The spinner, 27, was suspended from the tournament pending a hearing by Farokh Engineer, match referee, in New Delhi on Monday, which means Harbhajan will miss Mumbai's next match on Sunday.
"We are not going to sweep things under the carpet," Engineer told Indian media.
The Board of Control for Cricket in India (BCCI) confirmed it will take separate action against Harbhajan, who is on its payroll as a centrally contracted player, under International Cricket Council (ICC) rules.
|"Indiscipline will not be tolerated and the player will face the consequences... "|
"Indiscipline will not be tolerated and the player will face the consequences for what he has done," Ratnakar Shetty, BCCI official, told AFP.
Harbhajan will be charged under level 4 of the ICC's Code of Conduct which deals with assaulting a fellow player, and if found guilty he could be banned for life or five Test matches or 10 one-day internationals.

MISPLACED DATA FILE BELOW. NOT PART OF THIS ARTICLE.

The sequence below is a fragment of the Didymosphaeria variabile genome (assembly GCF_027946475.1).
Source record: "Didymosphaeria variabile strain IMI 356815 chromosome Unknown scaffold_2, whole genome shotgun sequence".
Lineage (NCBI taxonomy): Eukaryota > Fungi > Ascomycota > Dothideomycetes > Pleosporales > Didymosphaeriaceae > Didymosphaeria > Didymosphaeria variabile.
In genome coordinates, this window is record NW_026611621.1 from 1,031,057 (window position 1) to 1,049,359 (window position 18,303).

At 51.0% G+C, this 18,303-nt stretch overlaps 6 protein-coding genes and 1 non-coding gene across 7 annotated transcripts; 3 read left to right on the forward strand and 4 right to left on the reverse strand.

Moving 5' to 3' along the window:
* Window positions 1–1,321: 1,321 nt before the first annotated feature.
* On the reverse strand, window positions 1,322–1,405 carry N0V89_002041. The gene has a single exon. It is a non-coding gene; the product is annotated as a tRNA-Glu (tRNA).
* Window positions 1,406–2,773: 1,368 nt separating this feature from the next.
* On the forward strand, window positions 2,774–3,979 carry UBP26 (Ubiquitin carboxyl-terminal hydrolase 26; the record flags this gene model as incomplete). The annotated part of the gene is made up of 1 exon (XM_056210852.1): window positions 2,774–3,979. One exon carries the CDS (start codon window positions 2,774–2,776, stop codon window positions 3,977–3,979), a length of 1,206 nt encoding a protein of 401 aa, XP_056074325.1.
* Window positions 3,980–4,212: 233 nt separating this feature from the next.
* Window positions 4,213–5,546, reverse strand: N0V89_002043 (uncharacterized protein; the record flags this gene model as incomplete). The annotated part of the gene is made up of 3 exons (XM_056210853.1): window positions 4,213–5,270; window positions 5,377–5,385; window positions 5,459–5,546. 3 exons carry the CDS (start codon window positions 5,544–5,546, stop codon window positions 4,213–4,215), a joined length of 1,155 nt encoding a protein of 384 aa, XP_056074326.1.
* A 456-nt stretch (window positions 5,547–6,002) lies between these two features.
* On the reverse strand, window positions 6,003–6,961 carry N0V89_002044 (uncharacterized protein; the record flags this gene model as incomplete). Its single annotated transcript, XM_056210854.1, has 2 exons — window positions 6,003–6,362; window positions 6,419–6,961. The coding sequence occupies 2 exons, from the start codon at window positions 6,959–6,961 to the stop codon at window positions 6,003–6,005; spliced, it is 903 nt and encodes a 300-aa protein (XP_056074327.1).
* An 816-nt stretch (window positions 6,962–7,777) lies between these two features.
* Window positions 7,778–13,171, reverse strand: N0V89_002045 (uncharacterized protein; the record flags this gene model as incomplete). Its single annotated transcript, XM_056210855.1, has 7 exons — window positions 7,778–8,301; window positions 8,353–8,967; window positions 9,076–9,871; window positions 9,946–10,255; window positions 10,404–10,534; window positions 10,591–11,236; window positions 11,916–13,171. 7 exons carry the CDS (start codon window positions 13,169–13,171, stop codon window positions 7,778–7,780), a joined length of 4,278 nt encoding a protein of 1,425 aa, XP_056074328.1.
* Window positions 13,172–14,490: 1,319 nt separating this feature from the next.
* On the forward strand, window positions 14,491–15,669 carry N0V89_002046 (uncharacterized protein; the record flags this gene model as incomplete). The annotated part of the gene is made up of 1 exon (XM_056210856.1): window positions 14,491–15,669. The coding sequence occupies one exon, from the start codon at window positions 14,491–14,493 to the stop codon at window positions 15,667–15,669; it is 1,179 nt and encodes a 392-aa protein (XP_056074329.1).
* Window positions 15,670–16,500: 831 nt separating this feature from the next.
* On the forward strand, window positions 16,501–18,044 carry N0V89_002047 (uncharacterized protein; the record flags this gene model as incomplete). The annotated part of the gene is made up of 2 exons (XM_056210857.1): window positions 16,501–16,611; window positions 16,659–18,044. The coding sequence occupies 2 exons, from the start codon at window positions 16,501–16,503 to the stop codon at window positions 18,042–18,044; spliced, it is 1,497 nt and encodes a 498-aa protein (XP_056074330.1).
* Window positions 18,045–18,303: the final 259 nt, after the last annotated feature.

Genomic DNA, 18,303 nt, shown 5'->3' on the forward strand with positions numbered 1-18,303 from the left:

Niranjan Shah, BCCI secretary, said in a statement Harbhajan had been "called upon to explain why disciplinary action should not be taken against him."
Harbhajan was banned for three Tests earlier this year after being found guilty of making racist remarks against Australian all-rounder Andrew Symonds, but was let off with a fine following an appeal to the ICC.
Sreesanth, 24, has also faced disciplinary action in the past for misbehaviour on the field, a fact that did not go unnoticed by the BCCI.
"We have warned Sreesanth in the past to behave himself and will do so again," said Shetty.
"We want to first find out what transpired on Friday night."
Tom Moody, former Australian all-rounder who is coaching the Punjab team, said the incident was "unacceptable."
"At the end of the day, players shake hands. But what we saw was something you don't want to see," Moody said.
"The positive thing is that Harbhajan had a long chat with Sreesanth. But I am not sure what ramifications this incident will have."